The Founding Fathers of the United States of America considered numerous designs before establishing the guidelines of the nation’s most enduring symbol at the Continental Congress on June 14, 1777: “Resolved, that the Flag of the united states be 13 stripes alternate red and white, that the Union be 13 stars white in a blue field representing a new constellation.” In 1986, to celebrate the 100th anniversary of the Statue of Liberty, Kit Hinrichs, a partner in Pentagram’s San Francisco office at the time, invited 96 graphic designers and illustrators to reinterpret the iconic stars and stripes of the American flag. The resulting flags were presented in an exhibition organized by the San Francisco chapter of the AIGA that opened on the 4th of July, 1986, and were collected in Stars & Stripes, a book designed by Hinrichs and published by Chronicle Books in 1987.
Contributors to the project hailed from all over the country and beyond, and included such leaders in the field as Saul Bass, Massimo Vignelli, Milton Glaser, Seymour Chwast, Louise Fili, Michael Vanderbyl, and many more. The designers were given the freedom to present their flags in any art medium within a twelve-by-eighteen-inch format, and the finished works ranged from drawings, oil paintings and prints to assemblages of pressed flowers and colored pencils to shadow boxes and sculptures. Some designers approached the assignment as an exercise in pure design; others used the brief as an opportunity to express editorial comment.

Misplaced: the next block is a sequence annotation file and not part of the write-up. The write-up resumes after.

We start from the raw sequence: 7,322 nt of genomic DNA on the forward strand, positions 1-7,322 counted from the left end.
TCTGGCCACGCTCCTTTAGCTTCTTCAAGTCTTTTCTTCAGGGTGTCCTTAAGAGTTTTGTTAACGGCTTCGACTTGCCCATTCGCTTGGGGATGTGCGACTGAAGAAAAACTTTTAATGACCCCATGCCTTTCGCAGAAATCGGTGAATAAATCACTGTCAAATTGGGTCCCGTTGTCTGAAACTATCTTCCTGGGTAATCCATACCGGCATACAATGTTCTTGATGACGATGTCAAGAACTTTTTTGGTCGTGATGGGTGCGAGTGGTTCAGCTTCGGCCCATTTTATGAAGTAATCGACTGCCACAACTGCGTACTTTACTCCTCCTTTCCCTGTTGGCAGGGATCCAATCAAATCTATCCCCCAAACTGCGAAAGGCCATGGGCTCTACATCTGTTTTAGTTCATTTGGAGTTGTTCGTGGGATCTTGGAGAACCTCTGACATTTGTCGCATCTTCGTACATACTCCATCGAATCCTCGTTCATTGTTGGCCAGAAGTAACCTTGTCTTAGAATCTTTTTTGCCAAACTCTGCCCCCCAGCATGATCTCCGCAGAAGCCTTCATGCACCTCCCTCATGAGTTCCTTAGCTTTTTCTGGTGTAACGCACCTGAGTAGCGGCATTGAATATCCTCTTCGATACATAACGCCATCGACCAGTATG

The year 1986 also marked Pentagram’s westward expansion in the U.S., as the company established its San Francisco location when Kit Hinrichs, Linda Hinrichs and Neil Shakery joined Pentagram as partners. These and several other Pentagram partners were among the designers featured in Stars & Stripes, including Pentagram co-founder Mervyn Kurlansky and partners John McConnell and David Hillman from the London office, Peter Harrison from the New York office, and future partners Woody Pirtle, Lowell Williams and Paula Scher. The Stars & Stripes exhibition later traveled to Japan, and several of the flags, including Hinrichs and Scher’s, were used to illustrate a special CD released to commemorate the first inauguration of President Bill Clinton in 1993.
Here we present a selection of flags from Stars & Stripes. Happy 4th of July!